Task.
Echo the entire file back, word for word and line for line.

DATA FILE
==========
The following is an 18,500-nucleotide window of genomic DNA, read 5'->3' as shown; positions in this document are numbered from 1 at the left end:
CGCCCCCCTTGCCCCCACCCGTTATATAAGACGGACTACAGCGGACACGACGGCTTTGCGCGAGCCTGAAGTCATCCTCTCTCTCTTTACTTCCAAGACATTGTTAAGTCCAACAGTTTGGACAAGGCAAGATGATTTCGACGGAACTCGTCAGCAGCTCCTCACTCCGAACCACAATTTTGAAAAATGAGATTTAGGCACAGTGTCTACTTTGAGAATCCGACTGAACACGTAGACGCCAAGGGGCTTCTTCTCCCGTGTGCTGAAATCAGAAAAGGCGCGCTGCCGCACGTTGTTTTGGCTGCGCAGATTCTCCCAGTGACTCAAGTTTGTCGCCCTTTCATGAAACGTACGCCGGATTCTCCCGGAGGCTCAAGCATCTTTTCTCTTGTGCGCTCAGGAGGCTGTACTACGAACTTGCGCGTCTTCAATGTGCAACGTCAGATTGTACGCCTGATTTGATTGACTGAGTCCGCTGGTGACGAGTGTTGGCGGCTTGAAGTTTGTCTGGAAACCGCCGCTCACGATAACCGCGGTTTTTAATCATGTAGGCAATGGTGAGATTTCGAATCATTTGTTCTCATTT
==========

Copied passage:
The following is an 18,500-nucleotide window of genomic DNA, read 5'->3' as shown; positions in this document are numbered from 1 at the left end:
CGCCCCCCTTGCCCCCACCCGTTATATAAGACGGACTACAGCGGACACGACGGCTTTGCGCGAGCCTGAAGTCATCCTCTCTCTCTTTACTTCCAAGACATTGTTAAGTCCAACAGTTTGGACAAGGCAAGATGATTTCGACGGAACTCGTCAGCAGCTCCTCACTCCGAACCACAATTTTGAAAAATGAGATTTAGGCACAGTGTCTACTTTGAGAATCCGACTGAACACGTAGACGCCAAGGGGCTTCTTCTCCCGTGTGCTGAAATCAGAAAAGGCGCGCTGCCGCACGTTGTTTTGGCTGCGCAGATTCTCCCAGTGACTCAAGTTTGTCGCCCTTTCATGAAACGTACGCCGGATTCTCCCGGAGGCTCAAGCATCTTTTCTCTTGTGCGCTCAGGAGGCTGTACTACGAACTTGCGCGTCTTCAATGTGCAACGTCAGATTGTACGCCTGATTTGATTGACTGAGTCCGCTGGTGACGAGTGTTGGCGGCTTGAAGTTTGTCTGGAAACCGCCGCTCACGATAACCGCGGTTTTTAATCATGTAGGCAATGGTGAGATTTCGAATCATTTGTTCTCATTT